Avalanche (L'Avalanche) is a solo piano work by the romantic-era composer Stephen Heller (1813-1888). Hungarian by birth, he moved to Paris in 1838, where he made the acquaintance of many composers of the time, among them Berlioz, Chopin, and Liszt. Surprisingly enough, in the area of sheer mastery of the instrument, he was considered to be superior to even the likes of Felix Mendelssohn.
His reputation as pianist and composer was largely made on his use of melody and poetry, something enthusiastically received in the budding romanticism of music at the time. A large portion of his compositional activity consisted of studies (études), a number of which (Avalanche among them) remain popular for student use to this day. Not that these are necessarily simple or elementary pieces of uniform character; they range from variations to character pieces, fantasies, and even opera transcription. This isn't surprising when one looks over the works of this man and sees everything from German Lieder to tone-poems with tantalizing titles that hint at what we would call "tone poems" in the romantic genre.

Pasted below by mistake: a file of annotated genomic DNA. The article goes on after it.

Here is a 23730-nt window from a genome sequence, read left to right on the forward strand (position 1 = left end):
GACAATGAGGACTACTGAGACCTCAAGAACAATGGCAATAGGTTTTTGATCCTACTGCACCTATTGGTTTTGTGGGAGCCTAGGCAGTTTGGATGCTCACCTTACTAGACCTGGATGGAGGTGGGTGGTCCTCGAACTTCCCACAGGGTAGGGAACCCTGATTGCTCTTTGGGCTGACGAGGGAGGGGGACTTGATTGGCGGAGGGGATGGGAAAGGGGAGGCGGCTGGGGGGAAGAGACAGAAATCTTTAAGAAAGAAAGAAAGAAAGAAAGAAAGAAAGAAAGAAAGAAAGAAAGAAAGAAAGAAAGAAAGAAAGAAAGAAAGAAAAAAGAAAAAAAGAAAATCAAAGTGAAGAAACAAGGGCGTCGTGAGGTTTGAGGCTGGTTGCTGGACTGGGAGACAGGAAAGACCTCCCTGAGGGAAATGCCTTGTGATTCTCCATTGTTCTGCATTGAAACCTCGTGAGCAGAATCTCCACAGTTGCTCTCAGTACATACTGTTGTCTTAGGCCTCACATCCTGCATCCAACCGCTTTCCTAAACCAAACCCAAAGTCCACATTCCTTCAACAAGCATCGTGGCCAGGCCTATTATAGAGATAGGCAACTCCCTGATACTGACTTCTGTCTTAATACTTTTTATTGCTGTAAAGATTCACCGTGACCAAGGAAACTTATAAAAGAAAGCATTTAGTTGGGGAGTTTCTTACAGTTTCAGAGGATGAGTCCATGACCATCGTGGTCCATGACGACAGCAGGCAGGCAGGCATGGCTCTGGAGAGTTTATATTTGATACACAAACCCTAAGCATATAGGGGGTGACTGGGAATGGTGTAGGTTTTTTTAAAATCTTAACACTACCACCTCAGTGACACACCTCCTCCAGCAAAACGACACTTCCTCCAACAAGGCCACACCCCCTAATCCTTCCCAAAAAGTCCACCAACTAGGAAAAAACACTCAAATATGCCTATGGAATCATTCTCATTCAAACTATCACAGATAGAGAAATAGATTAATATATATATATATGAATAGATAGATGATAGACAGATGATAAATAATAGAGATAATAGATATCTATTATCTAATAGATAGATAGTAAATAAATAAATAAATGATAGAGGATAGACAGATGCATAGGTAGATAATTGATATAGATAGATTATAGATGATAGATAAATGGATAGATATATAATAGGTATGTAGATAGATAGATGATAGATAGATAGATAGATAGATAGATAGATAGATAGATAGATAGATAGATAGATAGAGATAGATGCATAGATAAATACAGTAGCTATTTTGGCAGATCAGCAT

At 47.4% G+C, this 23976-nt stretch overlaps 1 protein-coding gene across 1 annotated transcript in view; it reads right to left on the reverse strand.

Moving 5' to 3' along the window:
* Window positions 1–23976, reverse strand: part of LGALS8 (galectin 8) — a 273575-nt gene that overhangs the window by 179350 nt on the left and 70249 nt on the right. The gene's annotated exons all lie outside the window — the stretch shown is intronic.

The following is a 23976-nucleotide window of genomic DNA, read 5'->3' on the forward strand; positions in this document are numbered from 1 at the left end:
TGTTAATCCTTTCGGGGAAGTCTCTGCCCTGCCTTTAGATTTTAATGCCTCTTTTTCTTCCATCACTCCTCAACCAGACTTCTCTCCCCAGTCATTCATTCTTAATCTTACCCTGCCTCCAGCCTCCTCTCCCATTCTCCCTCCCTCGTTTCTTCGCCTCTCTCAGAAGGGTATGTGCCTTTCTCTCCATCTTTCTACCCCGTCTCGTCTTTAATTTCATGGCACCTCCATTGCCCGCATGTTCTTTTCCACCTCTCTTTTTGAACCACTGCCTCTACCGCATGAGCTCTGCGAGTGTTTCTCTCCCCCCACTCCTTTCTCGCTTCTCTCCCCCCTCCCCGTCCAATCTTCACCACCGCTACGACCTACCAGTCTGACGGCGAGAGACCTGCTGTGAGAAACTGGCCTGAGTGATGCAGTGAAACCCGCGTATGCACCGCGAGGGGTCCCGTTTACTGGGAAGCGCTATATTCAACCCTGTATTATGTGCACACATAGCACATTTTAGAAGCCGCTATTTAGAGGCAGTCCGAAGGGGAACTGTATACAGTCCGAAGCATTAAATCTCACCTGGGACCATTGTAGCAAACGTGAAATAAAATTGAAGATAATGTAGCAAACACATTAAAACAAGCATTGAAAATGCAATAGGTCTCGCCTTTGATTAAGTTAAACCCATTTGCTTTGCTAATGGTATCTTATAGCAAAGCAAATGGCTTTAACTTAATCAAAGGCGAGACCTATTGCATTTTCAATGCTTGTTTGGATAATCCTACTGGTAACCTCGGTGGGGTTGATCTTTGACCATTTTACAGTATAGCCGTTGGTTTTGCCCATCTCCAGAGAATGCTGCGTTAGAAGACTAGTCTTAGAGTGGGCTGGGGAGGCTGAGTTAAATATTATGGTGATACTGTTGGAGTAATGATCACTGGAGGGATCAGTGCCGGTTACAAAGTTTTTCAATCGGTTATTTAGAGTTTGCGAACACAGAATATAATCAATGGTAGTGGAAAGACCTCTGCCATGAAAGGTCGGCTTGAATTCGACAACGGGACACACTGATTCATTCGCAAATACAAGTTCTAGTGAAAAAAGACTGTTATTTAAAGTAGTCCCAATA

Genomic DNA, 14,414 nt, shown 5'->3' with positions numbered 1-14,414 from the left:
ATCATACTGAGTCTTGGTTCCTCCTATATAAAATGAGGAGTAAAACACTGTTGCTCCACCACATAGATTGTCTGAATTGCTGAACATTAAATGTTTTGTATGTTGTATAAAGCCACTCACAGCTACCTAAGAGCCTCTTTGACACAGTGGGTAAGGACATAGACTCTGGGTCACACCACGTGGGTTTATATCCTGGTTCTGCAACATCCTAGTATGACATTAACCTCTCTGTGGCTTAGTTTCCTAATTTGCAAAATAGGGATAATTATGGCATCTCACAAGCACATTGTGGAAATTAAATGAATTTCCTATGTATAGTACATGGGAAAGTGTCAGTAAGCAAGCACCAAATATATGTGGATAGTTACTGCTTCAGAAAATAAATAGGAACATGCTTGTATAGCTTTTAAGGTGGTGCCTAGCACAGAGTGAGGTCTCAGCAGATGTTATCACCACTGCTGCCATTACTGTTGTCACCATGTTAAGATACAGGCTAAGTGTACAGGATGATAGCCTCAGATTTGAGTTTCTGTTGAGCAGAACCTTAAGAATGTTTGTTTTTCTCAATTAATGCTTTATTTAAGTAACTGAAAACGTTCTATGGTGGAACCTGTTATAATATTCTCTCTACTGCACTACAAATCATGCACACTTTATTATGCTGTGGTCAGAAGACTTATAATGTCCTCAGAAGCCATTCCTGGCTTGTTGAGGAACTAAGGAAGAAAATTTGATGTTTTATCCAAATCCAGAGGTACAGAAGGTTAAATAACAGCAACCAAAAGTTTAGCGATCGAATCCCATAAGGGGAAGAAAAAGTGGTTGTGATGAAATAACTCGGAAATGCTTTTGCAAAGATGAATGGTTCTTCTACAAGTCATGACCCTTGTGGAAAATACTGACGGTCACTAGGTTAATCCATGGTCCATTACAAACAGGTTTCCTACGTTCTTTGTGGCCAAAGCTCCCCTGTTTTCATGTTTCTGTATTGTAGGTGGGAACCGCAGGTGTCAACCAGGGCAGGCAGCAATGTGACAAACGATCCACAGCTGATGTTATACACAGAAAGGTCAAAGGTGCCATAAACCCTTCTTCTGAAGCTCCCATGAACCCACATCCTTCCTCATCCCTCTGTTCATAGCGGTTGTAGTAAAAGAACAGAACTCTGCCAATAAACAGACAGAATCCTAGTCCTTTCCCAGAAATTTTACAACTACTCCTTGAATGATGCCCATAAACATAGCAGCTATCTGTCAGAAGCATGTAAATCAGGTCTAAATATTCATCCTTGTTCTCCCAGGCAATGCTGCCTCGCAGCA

L’Avalanche, perhaps the most widely-known of these pieces, is a colorful, rhythmic depiction of cascading snow in rapid descent down a mountain. As you play these descending passages, think of both the lightness of the snow as it comes down—and the power it can harness when it's propelled by gravity and unimpeded by any obstacles. The piece shouldn't be rushed, but should contain unmistakable energy and crisp rhythms to do the picture of an Avalanche justice via the keyboard.